Gee, I really don't know. Maybe you are on to something about playing without my teacher's guidance. Hmmmm...interesting...thank you for saying this! And actually - I agree. I always played more controlled for my teacher because I wanted to hit the right keys, etc...At home, I let my hair down and just play like there is nobody around (which is usually the case).
     
  7. andrew

    andrew Member Piano Society Artist

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    Kinda agree with you. I suspect it's just not terribly good music (and it's too long as well). I can't fault your playing; you've brought the same crispness that I've heard in your Chopin mazurkas.

    The Serenata is a much nicer piece, and the sound of your piano really suits it. You handle the minor section with the acciaccaturas with admirable clarity. Excellent!
     
  8. Vcpianoman

    Vcpianoman New Member

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    Really great job on this piece! I've never heard it before, but you captured the style well, although I sometimes can't tell between Ravel or Debussy with their similar sounding piano pieces (pentatonic scales/gliding/dreamy qualities, etc.) but you got the effect right. I enjoyed it!
     
  9. Bruce Siegel

    Bruce Siegel New Member

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    Monica, I printed out this piece and having been messing with it a bit. It's tricky to play, with the LH playing those parallel thirds right in the middle of the RH's register. Unusual!

    In your recording, I was thinking how well you bring out the melody, which can be difficult to do in a pp situation. And I see that Ravel makes that a bit easier by writing the melody in octaves. Very effective arrangement.

    Love those minor ninth chords! So typical of Ravel.

    It's really a pleasure to hear you play this, and so nice to hear you explore those softer and softest ranges.
     
  10. pianolady

    pianolady Monica Hart, Administrator Staff Member Piano Society Artist

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    Thank you Andrew, John, and Bruce.

    @Bruce - I know, you really have to lift your RH wrist up high in order for the LH to fit underneath.
     
  11. musicrecovery

    musicrecovery Member Piano Society Artist

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    Falla - Mazurka

    Thank you for sharing this piece. I have never heard it before. My impression of your interpretation is that it is still developing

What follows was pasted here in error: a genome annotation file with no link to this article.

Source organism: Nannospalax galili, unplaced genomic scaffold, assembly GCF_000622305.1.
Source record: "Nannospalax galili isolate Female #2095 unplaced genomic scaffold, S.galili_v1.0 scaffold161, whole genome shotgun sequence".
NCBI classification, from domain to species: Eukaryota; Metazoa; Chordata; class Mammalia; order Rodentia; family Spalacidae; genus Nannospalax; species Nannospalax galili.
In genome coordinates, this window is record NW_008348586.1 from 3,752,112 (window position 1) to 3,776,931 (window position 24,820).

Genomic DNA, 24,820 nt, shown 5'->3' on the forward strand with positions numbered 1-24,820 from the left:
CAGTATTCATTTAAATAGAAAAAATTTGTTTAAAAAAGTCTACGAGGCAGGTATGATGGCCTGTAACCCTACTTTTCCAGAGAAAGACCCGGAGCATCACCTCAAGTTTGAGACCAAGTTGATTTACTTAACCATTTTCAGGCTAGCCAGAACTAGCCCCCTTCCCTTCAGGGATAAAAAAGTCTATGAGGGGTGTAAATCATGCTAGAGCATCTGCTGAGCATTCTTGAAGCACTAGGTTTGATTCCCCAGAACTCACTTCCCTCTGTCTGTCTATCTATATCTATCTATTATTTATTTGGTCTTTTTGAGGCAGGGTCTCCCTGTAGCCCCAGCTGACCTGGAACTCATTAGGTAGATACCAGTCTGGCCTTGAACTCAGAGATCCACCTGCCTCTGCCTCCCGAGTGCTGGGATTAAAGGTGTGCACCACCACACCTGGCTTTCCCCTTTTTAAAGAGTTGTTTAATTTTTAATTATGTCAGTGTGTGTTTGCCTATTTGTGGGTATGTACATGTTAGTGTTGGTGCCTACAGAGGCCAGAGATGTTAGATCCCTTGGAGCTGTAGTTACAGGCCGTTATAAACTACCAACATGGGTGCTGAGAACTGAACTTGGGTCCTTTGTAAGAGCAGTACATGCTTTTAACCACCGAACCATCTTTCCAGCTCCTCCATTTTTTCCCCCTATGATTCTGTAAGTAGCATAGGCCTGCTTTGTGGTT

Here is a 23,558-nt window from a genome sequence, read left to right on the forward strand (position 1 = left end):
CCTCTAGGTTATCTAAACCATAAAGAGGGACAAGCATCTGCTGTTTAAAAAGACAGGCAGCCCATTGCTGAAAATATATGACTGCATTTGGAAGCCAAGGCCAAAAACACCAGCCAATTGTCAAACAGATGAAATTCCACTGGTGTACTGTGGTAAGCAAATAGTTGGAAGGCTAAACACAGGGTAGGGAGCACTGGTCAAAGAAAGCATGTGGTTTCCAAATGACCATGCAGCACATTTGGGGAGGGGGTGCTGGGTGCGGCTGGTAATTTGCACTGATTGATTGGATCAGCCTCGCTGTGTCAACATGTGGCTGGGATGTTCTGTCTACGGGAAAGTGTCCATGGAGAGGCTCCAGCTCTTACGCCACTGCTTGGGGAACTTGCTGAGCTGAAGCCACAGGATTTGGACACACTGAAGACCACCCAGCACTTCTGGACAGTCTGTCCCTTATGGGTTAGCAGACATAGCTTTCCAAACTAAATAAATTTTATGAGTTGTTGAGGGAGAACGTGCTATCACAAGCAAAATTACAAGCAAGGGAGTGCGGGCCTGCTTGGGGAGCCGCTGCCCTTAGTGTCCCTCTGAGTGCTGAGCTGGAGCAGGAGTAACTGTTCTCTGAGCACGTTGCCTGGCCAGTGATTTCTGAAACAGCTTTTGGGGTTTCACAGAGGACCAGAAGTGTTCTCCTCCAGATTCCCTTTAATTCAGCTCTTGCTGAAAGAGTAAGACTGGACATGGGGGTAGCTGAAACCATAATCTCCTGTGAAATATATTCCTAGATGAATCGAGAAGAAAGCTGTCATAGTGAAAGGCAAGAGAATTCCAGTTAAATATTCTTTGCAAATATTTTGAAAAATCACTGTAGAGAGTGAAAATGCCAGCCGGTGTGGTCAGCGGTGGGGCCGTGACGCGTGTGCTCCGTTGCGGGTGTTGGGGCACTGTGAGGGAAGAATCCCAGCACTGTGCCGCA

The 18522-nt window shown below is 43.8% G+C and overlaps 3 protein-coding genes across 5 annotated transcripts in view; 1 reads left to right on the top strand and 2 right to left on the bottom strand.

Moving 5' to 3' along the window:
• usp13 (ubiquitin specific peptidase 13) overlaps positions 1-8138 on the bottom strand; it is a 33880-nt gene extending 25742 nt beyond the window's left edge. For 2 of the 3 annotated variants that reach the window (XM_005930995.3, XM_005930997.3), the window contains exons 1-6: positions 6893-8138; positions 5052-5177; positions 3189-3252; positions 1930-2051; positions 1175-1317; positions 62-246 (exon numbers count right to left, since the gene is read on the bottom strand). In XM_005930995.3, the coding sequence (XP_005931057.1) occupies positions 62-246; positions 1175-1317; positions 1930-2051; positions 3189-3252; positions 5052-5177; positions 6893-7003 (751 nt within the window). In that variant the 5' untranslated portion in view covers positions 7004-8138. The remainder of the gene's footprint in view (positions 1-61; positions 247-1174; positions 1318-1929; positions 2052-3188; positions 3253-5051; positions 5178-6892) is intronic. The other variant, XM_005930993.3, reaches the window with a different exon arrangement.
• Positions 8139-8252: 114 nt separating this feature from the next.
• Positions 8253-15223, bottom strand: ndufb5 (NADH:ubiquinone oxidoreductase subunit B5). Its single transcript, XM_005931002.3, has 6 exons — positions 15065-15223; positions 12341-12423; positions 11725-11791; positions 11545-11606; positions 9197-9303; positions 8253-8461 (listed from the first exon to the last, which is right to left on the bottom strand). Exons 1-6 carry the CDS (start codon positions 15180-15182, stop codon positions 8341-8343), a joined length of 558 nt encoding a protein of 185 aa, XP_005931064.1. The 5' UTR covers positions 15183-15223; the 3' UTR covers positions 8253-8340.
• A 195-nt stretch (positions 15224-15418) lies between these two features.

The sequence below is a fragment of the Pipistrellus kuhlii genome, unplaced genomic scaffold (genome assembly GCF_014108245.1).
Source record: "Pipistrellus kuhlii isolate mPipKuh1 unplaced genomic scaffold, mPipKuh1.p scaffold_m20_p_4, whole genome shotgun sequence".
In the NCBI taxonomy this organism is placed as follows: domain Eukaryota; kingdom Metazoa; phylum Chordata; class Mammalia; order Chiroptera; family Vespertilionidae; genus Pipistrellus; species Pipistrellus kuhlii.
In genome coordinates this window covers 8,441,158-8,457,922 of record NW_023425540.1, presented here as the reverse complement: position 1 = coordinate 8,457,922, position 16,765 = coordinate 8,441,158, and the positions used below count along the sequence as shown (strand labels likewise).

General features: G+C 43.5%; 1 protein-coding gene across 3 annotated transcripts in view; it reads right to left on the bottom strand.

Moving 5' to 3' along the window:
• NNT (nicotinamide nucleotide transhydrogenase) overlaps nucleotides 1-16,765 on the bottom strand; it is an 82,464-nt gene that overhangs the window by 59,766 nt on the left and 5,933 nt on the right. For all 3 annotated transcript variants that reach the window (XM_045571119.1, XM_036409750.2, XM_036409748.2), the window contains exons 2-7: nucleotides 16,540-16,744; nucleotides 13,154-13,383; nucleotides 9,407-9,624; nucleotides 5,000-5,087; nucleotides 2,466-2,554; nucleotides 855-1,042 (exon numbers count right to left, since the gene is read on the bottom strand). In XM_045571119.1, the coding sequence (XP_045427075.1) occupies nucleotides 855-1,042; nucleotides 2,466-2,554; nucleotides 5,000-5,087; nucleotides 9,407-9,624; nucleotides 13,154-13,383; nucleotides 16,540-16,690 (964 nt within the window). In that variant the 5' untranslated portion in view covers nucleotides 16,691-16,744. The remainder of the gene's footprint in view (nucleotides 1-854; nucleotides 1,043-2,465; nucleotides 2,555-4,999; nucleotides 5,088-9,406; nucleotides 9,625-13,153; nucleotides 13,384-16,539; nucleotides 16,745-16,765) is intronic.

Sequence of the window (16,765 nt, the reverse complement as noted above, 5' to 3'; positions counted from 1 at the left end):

and that with a bit more time you will play it with more of a 'guitar like sound' for some of the chords.

    You bring out very many beautiful aspects of the piece. The performance on the whole seems excellent
    and very solid with nice subtle shifts in mood. There is a vivid direction in the melodic lines that I really enjoy hearing.
    Your articulation is really excellent and the changes in texture are very apparent.

    Kaila
     
  12. musicusblau

    musicusblau Administrator Staff Member Piano Society Artist

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    Hi Monica,
    I have listened to all pieces, but only to the Serenata Andaluza and the Prelude by Ravel with score. Alas, I couldn´t find the score of the Mazurka, neither on imslp.org nor on Mike Hawley´s site.

    To the Serenata Andaluza: Bravo! Very spanishly played, with good little rubati and nice expression. My only small suggestion of improvement would be to make more ritardando before the pp-part in d-major quite at the end. The pp could be much more silent IMHO.
    In summary really a very good rendition!

    To the Mazurka: Sounds rhythmically very precisely and it is played with some temperament. The dancing character comes out very well and you demonstrate nice dynamic contrasts.

    To Ravel, Prelude: Here your pp is really excellent. You have a good feeling for the impressionistic sound, Monica, (and also for the brooding site of the music :wink: ). I like that piece very much and you play it simply excellently!
     
  13. pianolady

    pianolady Monica Hart, Administrator Staff Member Piano Society Artist

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    Thanks for listening and commenting, Kaila (and also on my Bartok).

    @Andreas - [​IMG]
    (I'm trying to keep up with your fun signs! :lol: )
     
  14. pb

    pb New Member Piano Society Artist

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    Love that Ravel piece Monica. I've never heard that one before.
    You play it really convincingly and the sound quality of your recordings is very impressive (as I believe I've mentioned to you before).

    Not struck on the Mazurka as a piece (as opposed to your playing of it). Don't think I'll be downloading that score. Love the ending of the other de Falla piece.